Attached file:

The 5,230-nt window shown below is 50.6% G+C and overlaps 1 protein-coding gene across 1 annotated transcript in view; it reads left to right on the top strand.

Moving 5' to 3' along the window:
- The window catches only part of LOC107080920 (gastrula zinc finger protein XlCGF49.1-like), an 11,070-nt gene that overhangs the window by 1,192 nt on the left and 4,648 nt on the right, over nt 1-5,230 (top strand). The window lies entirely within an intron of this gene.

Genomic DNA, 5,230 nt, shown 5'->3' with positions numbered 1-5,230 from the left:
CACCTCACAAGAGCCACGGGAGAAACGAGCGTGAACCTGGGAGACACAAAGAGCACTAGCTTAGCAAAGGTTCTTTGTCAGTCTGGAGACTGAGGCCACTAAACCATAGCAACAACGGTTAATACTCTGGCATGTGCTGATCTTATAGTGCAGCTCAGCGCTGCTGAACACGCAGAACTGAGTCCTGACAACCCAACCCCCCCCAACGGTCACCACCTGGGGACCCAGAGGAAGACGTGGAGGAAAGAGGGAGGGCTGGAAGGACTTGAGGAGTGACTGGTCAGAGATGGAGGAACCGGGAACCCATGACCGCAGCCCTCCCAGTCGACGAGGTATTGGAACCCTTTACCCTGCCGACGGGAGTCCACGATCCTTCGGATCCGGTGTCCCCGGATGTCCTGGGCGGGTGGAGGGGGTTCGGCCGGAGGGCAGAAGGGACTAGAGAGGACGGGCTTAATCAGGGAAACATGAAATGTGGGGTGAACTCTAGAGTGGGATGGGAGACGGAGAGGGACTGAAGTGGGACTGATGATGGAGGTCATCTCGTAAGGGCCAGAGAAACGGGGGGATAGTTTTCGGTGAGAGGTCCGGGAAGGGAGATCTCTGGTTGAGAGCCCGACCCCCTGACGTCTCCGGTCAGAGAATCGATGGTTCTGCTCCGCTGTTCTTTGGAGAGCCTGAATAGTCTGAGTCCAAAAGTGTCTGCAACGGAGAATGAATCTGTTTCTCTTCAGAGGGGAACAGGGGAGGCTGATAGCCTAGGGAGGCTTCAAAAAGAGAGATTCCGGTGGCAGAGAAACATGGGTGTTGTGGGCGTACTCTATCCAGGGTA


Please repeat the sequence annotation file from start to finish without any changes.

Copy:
The 5,230-nt window shown below is 50.6% G+C and overlaps 1 protein-coding gene across 1 annotated transcript in view; it reads left to right on the top strand.

Moving 5' to 3' along the window:
- The window catches only part of LOC107080920 (gastrula zinc finger protein XlCGF49.1-like), an 11,070-nt gene that overhangs the window by 1,192 nt on the left and 4,648 nt on the right, over nt 1-5,230 (top strand). The window lies entirely within an intron of this gene.

Genomic DNA, 5,230 nt, shown 5'->3' with positions numbered 1-5,230 from the left:
CACCTCACAAGAGCCACGGGAGAAACGAGCGTGAACCTGGGAGACACAAAGAGCACTAGCTTAGCAAAGGTTCTTTGTCAGTCTGGAGACTGAGGCCACTAAACCATAGCAACAACGGTTAATACTCTGGCATGTGCTGATCTTATAGTGCAGCTCAGCGCTGCTGAACACGCAGAACTGAGTCCTGACAACCCAACCCCCCCCAACGGTCACCACCTGGGGACCCAGAGGAAGACGTGGAGGAAAGAGGGAGGGCTGGAAGGACTTGAGGAGTGACTGGTCAGAGATGGAGGAACCGGGAACCCATGACCGCAGCCCTCCCAGTCGACGAGGTATTGGAACCCTTTACCCTGCCGACGGGAGTCCACGATCCTTCGGATCCGGTGTCCCCGGATGTCCTGGGCGGGTGGAGGGGGTTCGGCCGGAGGGCAGAAGGGACTAGAGAGGACGGGCTTAATCAGGGAAACATGAAATGTGGGGTGAACTCTAGAGTGGGATGGGAGACGGAGAGGGACTGAAGTGGGACTGATGATGGAGGTCATCTCGTAAGGGCCAGAGAAACGGGGGGATAGTTTTCGGTGAGAGGTCCGGGAAGGGAGATCTCTGGTTGAGAGCCCGACCCCCTGACGTCTCCGGTCAGAGAATCGATGGTTCTGCTCCGCTGTTCTTTGGAGAGCCTGAATAGTCTGAGTCCAAAAGTGTCTGCAACGGAGAATGAATCTGTTTCTCTTCAGAGGGGAACAGGGGAGGCTGATAGCCTAGGGAGGCTTCAAAAAGAGAGATTCCGGTGGCAGAGAAACATGGGTGTTGTGGGCGTACTCTATCCAGGGTA